By Robin Ganzert, PhD
A recent TriplePundit piece by Jan Lee outlines some of the challenges society faces in protecting children and animals from cruelty, abuse, neglect and exploitation. This is, in fact, our mission at the American Human Association. However, the writer miscommunicates American Humane Association’s work in helping improve the lives of so many in need. We are not the “police”; rather, we work together with animal lovers, veterinarians, parents, children, farmers and members of the public across the country who share our vision that all animals should be well-treated.
The fact that there are 10 billion animals on farms and ranches in the U.S. means there is a lot of ground to cover. American Humane Association works with small, medium-sized and large farms to improve the well-being of animals in agriculture using the latest science and global research. This is a departure from other groups that take advocacy approaches and use grassroots methods but do not work directly with farms to collaborate on humane improvements. While public advocacy and horrific videos drive media exposure and increased revenue for these groups, American Humane Association works differently.
Instead of trying to force or shame farmers and ranchers into adopting standards that feel good instead of being good, the American Humane Certified program encourages them to do the right thing and join a rigorous, voluntary and completely independent third-party animal welfare audit program, run by the oldest national humane organization in the country – and one that has been behind virtually every major humane protection for children, pets and farm animals since 1877. Our methods have been successful – the program now covers well over 1 billion animals, or 1 in 8 animals on U.S. farms and ranches.
The American Humane Certified program is comprised of 200 humane-treatment standards that are science-based and rigorous. They cover everything from adequate space to air quality, lighting, proper heat and shade, food and water, the ability to express natural behaviors, and other conditions that lead to a better life from birth to table. These standards are set by veterinarians that are experts in their species’ field, and they rely on established humane science noted by the American Veterinary Medical Association. Farms’ compliance with these standards is verified, not by a first- or second-party “eyeball” assessment as with some certification programs, but by a stringent audit conducted by outside, independent, licensed auditors who must also adhere to audit quality standards. By having and ensuring science-based welfare standards, we can measurably improve conditions for farm animals.
Clearly no certification program can stop the actions of the rogue employee who intentionally breaks the rules. Some vegan groups opposed to farming of any kind use such instances to raise awareness, with simultaneous fundraising campaigns. Abuse is never acceptable and in reaction to any information relating to abuse, we investigate and then follow up with the farm involved, and invoke necessary steps that can range from working with the producer to correct problems, to revocation of certification, to expulsion from the program.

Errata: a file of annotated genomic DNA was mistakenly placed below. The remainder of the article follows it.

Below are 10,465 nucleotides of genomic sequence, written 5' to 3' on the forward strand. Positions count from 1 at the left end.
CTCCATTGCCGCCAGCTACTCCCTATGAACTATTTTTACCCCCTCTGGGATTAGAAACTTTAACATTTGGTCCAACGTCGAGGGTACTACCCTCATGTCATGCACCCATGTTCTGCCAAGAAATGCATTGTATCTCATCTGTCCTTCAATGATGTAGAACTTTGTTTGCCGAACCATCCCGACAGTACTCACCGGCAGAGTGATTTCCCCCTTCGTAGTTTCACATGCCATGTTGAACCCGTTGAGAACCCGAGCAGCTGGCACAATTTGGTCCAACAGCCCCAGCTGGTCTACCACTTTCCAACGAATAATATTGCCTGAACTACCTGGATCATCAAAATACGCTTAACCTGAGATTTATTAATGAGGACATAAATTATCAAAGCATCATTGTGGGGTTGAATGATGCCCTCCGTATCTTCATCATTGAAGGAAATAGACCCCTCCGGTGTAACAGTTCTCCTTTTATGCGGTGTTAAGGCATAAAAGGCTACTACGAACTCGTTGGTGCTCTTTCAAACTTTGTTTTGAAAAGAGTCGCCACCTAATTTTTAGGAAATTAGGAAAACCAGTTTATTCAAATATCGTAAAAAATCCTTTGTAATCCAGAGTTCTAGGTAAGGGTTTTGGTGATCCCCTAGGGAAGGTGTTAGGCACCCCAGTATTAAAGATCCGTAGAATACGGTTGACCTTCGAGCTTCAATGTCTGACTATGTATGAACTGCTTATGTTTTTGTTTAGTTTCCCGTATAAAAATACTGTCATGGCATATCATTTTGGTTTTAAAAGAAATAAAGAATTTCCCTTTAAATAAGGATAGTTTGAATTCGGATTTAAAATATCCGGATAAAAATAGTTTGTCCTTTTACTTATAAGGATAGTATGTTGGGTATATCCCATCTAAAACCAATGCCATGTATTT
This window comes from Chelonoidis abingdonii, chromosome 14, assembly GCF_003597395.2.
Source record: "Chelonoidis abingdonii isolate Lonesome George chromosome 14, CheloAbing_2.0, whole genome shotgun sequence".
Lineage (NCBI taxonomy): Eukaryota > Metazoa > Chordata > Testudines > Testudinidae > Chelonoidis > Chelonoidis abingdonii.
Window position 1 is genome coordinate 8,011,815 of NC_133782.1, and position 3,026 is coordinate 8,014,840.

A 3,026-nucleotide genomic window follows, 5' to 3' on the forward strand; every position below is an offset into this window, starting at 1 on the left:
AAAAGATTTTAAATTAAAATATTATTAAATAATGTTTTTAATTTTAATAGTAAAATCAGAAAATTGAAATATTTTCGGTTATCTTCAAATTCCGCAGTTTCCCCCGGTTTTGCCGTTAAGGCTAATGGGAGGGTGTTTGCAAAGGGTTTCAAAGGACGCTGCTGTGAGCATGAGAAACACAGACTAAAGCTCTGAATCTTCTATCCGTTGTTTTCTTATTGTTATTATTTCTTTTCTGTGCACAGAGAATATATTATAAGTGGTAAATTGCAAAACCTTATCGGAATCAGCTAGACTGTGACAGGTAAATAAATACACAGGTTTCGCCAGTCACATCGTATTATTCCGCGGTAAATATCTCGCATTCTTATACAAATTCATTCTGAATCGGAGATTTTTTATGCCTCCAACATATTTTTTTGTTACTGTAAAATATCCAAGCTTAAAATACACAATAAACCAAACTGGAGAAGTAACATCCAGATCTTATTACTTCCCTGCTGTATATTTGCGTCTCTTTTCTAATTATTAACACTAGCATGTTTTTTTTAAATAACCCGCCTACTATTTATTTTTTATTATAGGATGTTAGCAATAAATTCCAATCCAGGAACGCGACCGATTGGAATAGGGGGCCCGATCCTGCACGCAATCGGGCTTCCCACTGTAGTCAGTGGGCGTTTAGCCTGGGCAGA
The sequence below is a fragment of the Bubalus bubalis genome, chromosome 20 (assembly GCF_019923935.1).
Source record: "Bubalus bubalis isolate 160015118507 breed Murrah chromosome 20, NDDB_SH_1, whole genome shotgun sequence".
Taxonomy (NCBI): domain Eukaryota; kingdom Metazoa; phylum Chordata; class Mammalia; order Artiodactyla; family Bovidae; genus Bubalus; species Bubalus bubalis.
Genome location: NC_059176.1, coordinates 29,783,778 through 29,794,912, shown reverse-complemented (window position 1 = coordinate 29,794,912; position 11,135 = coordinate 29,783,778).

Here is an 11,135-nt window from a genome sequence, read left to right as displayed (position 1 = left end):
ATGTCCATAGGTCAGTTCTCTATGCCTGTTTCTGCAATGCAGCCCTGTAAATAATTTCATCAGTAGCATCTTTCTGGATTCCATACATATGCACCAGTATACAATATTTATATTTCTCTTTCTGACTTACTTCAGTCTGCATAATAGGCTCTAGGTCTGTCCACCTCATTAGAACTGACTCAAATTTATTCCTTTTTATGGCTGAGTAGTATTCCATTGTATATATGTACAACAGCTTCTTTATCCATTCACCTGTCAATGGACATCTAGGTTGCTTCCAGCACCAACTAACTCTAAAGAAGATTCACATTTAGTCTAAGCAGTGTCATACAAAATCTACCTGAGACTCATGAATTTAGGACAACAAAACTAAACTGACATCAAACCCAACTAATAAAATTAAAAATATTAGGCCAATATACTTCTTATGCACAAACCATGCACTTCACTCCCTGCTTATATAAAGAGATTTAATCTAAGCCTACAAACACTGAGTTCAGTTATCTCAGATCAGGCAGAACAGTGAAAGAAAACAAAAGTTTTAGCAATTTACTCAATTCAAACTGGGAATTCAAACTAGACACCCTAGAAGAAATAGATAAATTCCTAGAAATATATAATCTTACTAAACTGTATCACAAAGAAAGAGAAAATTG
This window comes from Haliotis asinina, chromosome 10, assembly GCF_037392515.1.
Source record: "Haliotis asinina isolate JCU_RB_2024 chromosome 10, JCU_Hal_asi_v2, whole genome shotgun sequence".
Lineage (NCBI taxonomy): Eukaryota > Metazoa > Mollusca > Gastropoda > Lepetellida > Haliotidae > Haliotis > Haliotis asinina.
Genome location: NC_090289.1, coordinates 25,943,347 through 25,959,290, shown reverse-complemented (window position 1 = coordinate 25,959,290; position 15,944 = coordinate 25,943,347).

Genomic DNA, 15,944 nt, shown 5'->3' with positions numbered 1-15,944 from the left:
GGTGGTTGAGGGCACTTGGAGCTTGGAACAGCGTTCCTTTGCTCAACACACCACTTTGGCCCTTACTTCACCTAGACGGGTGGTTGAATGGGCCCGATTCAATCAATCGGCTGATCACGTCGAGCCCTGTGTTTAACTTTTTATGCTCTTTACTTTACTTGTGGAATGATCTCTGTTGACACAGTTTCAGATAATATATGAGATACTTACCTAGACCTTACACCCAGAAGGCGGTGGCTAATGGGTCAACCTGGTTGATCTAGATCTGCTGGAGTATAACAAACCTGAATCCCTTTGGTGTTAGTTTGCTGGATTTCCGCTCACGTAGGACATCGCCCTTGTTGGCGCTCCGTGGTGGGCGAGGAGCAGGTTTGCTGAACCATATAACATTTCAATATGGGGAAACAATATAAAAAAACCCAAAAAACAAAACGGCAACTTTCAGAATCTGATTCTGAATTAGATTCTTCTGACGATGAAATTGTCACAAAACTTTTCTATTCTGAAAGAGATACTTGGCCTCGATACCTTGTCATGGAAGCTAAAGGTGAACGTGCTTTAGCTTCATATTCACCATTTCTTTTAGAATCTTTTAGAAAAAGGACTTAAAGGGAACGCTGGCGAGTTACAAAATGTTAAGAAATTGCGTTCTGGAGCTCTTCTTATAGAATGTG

Similarly, when it comes to another of our well-known efforts that protects animals – our No Animals Were Harmed program – we are focused on the reality that as long as animals are on the sets of thousands of productions every year, we will be there for them and provide our proactive oversight to ensure their well-being in those unique environments. Our Certified Animal Safety Representatives, many of which are veterinarians, oversee the safety of some 100,000 animal actors each year and combine animal welfare, veterinary and behavioral expertise with knowledge of the filmmaking process to ensure animal actors receive the highest level of care on set. The program is headed by a renowned veterinarian and many of our safety representatives are veterinarians, hold degrees in animal science and animal behavior, and have in-depth knowledge of particular species, set design and set material composition. They work directly with the producers and directors and act as the voice for every animal on set.
We all know that accidents can happen no matter how careful you are, and far from allowing abuse or neglect to occur, we have a remarkably high safety record on set, keeping millions of America’s favorite animal stars safe and well-treated over the past 75 years – everyone from Rin Tin Tin to Flipper and the hero war dog in the recent movie, “Max.”
For 138 years, American Humane Association’s efforts to secure the welfare of animals and well-being of children have been successful because society knows that they must be successful. Yet even with all the progress society has made, there’s still so much work to be done.
Rather than attacking certification programs that raise the standard of living for more than one billion animals every year, those who share the goal of creating a more humane world should work together to bring more animals under these protections.
Image credit: Stock image
Robin Ganzert is president and CEO of American Humane Association